NCPA - National Center for Policy Analysis


May 22, 2007

The overriding assumption at work in recent times when it comes to health care is that more government is better.  But a look at the data seems to indicate otherwise, says the Small Business and Entrepreneurship Council (SBE Council).


  • State and local government spending on health and hospitals increased from $115.9 billion in 1995 to $170.2 billion in 2005, according to the latest numbers from the U.S. Census Bureau. 
  • That was a 46.9 percent jump, compared to inflation registering 22.4 percent (as measured by the gross domestic product (GDP) price deflator) over the same period. 
  • Total federal health-related spending -- including health services, research, Medicare and veteran's health care -- exploded over this period -- from $291.7 billion in 1995 to $577.9 billion in 2005, which registered as a 98 percent increase.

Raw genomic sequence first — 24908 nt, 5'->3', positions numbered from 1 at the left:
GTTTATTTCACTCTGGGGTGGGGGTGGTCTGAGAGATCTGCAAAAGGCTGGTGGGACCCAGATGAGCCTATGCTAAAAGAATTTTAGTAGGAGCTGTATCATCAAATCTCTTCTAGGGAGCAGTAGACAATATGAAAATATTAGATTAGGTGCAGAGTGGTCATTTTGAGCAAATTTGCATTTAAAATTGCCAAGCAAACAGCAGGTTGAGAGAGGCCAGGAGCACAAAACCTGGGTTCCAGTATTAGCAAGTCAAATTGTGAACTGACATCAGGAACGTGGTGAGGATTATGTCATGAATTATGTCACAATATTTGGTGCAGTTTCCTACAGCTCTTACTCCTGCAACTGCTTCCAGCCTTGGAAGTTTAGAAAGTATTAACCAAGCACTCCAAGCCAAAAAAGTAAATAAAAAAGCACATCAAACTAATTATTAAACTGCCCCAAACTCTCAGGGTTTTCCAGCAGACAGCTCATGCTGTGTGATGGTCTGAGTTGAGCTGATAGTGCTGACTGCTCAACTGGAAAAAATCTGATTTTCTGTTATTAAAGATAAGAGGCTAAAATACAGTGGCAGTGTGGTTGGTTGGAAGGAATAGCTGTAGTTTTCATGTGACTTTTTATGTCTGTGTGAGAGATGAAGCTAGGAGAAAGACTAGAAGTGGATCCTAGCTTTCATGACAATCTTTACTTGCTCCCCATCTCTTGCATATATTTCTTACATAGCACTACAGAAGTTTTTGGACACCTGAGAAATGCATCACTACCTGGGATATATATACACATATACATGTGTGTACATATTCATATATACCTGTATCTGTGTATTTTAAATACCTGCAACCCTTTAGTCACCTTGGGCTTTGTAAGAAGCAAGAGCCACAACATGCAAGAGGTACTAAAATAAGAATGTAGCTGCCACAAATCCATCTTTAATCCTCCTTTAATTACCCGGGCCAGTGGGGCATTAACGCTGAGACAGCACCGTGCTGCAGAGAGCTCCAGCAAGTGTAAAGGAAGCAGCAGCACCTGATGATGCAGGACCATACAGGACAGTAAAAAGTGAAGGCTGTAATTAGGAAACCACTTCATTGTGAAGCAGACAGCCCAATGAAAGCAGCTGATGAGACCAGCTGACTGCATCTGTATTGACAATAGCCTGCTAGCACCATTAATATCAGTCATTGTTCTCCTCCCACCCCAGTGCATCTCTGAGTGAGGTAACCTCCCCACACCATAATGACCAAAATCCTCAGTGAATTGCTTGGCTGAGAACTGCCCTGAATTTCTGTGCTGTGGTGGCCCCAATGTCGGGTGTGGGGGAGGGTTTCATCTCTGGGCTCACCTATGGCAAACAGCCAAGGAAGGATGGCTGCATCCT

What resulted from this rapid increase in spending?  Going with the favorite number cited in the media and by politicians -- that is, the number of uninsured - the answer is absolutely nothing, says the SBE Council:

  • The raw numbers of uninsured actually increased -- from 40.6 million in 1995 to 46.5 million in 2005. 
  • Looking at these as a share of the population, 15.4 percent were uninsured in 1995 versus 15.9 percent in 2005.

If state officials really want to do something constructive in terms of making health care more affordable, they could start with reducing mandates, says the SBE Council.  The Council for Affordable Health Insurance estimated that state mandates jack up the cost of basic health coverage from a little less than 20 percent to more than 50 percent depending on the state.  The equation is simple: reduce mandates and the costs will fall, thus making health care more affordable.

Source: Editorial, "Health Care - More Spending, No Results," Small Business and Entrepreneurship Council, May 17, 2007.


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